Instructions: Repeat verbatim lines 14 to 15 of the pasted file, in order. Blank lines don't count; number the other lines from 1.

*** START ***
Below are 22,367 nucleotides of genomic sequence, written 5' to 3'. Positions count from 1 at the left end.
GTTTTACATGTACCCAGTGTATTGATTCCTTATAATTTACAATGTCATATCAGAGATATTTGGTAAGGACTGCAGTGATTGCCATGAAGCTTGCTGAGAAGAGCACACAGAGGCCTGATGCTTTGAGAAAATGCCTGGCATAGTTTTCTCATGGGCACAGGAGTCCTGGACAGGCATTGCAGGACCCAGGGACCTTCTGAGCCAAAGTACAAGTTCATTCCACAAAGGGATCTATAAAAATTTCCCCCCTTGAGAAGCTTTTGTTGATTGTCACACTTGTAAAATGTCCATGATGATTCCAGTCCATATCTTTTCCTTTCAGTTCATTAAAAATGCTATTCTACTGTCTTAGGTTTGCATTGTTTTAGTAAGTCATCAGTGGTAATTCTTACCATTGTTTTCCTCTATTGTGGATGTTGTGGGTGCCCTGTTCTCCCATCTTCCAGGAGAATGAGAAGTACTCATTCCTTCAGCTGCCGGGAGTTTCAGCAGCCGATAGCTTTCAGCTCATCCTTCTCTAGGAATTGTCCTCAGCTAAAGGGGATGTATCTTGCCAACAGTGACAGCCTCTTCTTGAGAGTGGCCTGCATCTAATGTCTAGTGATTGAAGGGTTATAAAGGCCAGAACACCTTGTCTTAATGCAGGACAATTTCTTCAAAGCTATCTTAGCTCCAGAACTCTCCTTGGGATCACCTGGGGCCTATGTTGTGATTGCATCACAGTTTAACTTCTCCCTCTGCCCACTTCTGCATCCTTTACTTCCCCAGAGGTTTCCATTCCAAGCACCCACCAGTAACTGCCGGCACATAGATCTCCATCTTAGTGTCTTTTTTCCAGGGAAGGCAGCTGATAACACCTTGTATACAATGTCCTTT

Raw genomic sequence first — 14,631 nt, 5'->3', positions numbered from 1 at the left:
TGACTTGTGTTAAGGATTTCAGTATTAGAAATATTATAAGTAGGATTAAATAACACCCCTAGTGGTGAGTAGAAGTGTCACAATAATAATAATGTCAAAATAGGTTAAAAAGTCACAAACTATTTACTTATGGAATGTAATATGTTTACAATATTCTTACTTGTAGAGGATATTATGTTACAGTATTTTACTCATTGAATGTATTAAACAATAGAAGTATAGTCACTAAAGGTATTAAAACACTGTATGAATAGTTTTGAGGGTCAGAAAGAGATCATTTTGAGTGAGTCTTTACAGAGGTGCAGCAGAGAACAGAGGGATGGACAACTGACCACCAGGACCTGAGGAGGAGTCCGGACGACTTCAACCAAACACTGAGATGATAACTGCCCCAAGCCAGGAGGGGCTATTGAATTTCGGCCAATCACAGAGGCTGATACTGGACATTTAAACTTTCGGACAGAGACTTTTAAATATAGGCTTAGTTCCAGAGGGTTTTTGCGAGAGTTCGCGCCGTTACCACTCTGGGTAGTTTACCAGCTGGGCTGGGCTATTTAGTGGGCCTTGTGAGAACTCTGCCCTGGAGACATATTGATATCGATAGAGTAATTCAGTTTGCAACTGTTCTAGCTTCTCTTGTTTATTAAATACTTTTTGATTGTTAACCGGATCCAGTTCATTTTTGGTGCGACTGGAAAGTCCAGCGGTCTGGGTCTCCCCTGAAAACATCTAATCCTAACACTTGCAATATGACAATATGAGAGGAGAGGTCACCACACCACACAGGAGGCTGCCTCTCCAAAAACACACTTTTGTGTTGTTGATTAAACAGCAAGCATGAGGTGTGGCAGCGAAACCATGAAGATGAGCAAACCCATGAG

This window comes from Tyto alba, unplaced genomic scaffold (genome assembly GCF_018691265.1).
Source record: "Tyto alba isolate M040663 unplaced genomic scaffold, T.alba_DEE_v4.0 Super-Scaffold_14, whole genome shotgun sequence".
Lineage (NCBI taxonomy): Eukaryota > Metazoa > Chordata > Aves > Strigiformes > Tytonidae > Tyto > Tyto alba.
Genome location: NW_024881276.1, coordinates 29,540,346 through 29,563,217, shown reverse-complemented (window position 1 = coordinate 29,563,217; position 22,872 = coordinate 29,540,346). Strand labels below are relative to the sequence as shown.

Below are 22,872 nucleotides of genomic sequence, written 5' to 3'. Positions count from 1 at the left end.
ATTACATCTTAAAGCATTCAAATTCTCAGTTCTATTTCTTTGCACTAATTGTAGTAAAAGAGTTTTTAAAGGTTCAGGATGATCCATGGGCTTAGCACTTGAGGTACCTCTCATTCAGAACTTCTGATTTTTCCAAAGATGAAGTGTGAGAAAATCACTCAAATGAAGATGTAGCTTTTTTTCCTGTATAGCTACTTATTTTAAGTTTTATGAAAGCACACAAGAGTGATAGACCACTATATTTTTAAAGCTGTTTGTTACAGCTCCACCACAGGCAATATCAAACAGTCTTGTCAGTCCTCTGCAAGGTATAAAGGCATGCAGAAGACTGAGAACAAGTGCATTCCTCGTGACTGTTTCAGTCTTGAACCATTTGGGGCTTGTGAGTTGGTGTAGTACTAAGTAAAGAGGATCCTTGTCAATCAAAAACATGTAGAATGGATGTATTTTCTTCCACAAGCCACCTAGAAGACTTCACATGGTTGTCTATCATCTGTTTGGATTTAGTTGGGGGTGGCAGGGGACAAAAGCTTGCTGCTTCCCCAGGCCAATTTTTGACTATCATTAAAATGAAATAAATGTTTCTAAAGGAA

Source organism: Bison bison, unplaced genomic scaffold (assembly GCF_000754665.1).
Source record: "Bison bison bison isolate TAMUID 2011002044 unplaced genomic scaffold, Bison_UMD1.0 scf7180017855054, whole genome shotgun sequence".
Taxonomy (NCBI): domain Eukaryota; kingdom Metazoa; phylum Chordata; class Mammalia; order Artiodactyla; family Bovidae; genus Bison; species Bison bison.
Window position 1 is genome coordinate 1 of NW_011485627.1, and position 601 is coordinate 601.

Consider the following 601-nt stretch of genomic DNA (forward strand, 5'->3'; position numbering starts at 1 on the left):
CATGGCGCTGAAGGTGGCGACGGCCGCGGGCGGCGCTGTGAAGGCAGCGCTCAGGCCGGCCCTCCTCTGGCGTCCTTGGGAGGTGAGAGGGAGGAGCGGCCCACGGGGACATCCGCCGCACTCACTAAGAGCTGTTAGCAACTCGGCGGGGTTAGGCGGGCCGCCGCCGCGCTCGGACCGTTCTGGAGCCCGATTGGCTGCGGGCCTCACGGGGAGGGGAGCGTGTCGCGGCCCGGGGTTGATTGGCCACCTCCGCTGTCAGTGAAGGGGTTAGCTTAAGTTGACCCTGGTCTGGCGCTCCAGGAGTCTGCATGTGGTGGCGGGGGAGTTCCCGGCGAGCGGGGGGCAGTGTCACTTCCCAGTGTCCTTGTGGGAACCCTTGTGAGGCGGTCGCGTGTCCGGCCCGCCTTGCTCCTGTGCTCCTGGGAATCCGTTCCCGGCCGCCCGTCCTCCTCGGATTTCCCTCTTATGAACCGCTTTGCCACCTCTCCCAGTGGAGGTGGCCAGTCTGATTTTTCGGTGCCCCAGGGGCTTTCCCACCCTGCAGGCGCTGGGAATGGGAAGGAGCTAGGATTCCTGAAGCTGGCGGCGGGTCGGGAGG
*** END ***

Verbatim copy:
Window position 1 is genome coordinate 1 of NW_011485627.1, and position 601 is coordinate 601.

Consider the following 601-nt stretch of genomic DNA (forward strand, 5'->3'; position numbering starts at 1 on the left):